Part one is simple. We have rewired our electronic world. Simple, eh? Well, not as hard as you'd think. The trickiest part is making it universal, allowing any device to express its functionality in a universally understandable way.
The long and the short of it is the creation of a network with which individual devices (appliaces, remote controls, computer controls, everything) can talk to each other. To do this, we'll be using a miniature low cost computer on a chip, known simply as a microcontroller. In our case, we'll be using the Ubicom SX series of microcontrollers, which are a lower priced higher performing knock off of the most commonly used amateur microcontroller, the infamous PIC microcontroller. These things are pretty basic units in terms of extra hardware freebies, but that really isnt a problem, the chips are fast and give us enough processing power to do all the heavy work in software alone.
The functionality we can get with these units is fairly decent. They've got twenty some odd lines of generic IO pins. Thats more than enough to control a bank of lights and to put a couple switches to control them all. A single $5 unit - plus some extra odds and bits of hardware - can dim twenty household lights. Or turn on and off twenty appliaces. Or with a little creativity, control your average VCR. In case its just not enough, there's a higher end big brother chip with fourty some odd general purpose IO lines, enough to easily steal control just about any appliance you can imagine.
We built a very basic variable lenght packet based protocol to work on top of multi-drop serial. We are using RS-485 twisted pair serial, however Zigbee implementations are pending. The protocol uses a variable length addressing scheme. All nodes are completely auto-baud, independant of their clock source and fully asyncronous. This combines to give an extremely flexible platform capable of durable operations in a range of environments, including low powered applications.
Really what we've developed is in fact a platform. Developers build peripherials based off resources, declaring how much I/O they need and how much memory they need. A developer defines code for initialization, runtime and message-recieving. From this defined peripherial, the OS Platform allows a use to assemble a selection of peripherials onto a device, map the various peripherials to various pins, and have the platform system generate, compile and burn source code onto a physical microcontroller. The Platform automatically retrieves a unique 16-byte ID number and adds this device to the master list of devices.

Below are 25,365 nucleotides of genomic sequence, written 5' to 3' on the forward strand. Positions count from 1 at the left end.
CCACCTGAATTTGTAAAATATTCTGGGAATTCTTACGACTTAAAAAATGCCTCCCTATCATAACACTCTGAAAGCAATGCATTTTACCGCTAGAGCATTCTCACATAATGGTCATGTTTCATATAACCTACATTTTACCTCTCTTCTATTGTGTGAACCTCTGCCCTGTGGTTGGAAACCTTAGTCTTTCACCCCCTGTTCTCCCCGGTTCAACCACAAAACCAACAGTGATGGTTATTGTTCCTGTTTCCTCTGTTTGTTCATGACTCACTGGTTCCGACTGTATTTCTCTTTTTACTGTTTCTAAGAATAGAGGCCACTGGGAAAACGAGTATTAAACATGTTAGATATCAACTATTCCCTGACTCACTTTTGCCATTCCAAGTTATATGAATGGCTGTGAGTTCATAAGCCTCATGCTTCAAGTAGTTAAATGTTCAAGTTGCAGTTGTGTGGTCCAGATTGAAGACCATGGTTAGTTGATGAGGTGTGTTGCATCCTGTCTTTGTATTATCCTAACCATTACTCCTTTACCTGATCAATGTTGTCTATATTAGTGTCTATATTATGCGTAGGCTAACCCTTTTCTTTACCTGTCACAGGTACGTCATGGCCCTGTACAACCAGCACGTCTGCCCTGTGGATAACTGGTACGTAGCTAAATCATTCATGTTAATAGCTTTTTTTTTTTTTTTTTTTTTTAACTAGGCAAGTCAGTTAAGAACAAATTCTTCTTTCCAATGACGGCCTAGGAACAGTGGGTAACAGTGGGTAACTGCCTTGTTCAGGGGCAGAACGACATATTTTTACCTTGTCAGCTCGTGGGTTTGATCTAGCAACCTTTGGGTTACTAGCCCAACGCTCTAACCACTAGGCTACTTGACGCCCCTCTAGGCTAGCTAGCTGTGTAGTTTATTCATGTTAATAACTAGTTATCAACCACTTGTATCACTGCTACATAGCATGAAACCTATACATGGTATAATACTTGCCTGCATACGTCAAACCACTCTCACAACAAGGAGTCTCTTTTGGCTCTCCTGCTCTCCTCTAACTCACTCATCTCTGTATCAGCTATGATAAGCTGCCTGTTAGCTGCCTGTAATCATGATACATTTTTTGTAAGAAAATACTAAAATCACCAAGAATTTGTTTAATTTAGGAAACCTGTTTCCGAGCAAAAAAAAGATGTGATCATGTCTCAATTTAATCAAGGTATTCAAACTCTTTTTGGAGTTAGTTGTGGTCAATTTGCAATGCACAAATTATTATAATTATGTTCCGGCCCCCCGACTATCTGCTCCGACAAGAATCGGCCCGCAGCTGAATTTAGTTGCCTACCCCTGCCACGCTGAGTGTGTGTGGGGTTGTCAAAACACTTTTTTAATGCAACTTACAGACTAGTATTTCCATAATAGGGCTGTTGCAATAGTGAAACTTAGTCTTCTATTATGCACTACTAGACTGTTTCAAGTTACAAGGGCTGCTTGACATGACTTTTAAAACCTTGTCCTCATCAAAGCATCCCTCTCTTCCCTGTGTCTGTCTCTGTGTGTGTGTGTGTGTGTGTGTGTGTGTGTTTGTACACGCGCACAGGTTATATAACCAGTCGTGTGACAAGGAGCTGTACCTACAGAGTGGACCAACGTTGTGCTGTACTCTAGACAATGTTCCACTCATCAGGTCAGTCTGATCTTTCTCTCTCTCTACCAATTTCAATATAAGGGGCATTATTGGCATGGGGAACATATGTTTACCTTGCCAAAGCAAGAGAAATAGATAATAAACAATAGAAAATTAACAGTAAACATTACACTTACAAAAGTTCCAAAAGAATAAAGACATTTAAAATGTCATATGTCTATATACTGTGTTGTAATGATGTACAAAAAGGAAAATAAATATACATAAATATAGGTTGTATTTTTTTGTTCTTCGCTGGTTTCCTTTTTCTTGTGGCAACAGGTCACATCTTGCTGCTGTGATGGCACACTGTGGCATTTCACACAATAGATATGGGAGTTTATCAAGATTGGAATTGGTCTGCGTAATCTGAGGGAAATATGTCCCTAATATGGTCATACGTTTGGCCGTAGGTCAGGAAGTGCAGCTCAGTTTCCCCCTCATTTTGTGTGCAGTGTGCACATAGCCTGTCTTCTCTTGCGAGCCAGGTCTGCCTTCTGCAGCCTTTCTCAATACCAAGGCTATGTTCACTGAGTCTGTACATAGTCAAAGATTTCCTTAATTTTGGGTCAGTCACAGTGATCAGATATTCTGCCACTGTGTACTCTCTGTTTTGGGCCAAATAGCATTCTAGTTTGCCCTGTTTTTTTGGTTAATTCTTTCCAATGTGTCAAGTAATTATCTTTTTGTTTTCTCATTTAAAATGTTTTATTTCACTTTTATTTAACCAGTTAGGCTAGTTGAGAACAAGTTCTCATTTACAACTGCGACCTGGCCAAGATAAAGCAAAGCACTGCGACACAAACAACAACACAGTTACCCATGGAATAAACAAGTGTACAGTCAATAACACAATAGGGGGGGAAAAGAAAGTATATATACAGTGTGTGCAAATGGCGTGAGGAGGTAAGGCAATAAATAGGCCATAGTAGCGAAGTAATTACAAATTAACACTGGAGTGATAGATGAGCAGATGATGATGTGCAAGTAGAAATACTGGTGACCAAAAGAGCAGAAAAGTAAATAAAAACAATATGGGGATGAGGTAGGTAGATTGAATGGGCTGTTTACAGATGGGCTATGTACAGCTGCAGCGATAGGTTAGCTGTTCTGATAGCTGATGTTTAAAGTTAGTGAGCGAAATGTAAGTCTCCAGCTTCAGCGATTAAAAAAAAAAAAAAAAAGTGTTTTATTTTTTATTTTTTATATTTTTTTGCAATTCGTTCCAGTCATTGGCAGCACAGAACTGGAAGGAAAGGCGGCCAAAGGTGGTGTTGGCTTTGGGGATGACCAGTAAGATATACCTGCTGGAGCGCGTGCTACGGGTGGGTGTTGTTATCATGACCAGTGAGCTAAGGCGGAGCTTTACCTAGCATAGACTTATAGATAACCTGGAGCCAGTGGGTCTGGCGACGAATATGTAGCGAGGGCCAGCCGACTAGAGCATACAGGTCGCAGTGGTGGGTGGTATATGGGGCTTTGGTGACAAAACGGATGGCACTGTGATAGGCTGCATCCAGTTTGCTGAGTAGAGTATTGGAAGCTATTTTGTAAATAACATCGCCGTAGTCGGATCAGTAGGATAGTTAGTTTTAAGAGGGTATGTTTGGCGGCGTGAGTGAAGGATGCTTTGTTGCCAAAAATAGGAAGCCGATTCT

To make these independent devices actually do something, the various nodes - the independent controllers on the network - need a language with which they can communicate. The inherent problem with most languages is that they have a limited set vocabulary. You might define a language which lets a stereo pause play and rewind, but eventually someones going to come along and define the ability to fast forward. While we can plan for today, its imossible to know what tomorrow will bring. Any standard which will have to withstand the test of time must be dynamic enough to grow with it. Creating this language is a true challenge. There are a number of prexisting standards for languages, although none of them are comprehensive enough to suffice for our purposes. None the less, these prexisting languages are interesting because they are accepted standards which can be built upon, serving as a useful base.
Instead of choosing a language and working with the language, we've developed a software bridge interface. It works by exposing a minimalistic remote memory and message-passing systems to device driver developers who then build control and abstraction layers on top of either a peripherial or a collection of peripherials. This allows more specialized controls to be derived from very generic systems. A light dimmer peripherial and its associate default device driver could be used to derive a fixed frequency stroboscopic system. Multiple lights can be ganged together to form a virtual single light device.
From these device drivers, Part Two implements a dynamic Universal Plug and Play system which allows users to map in real timetheir physical network devices into Universal Plug and Play services and devices.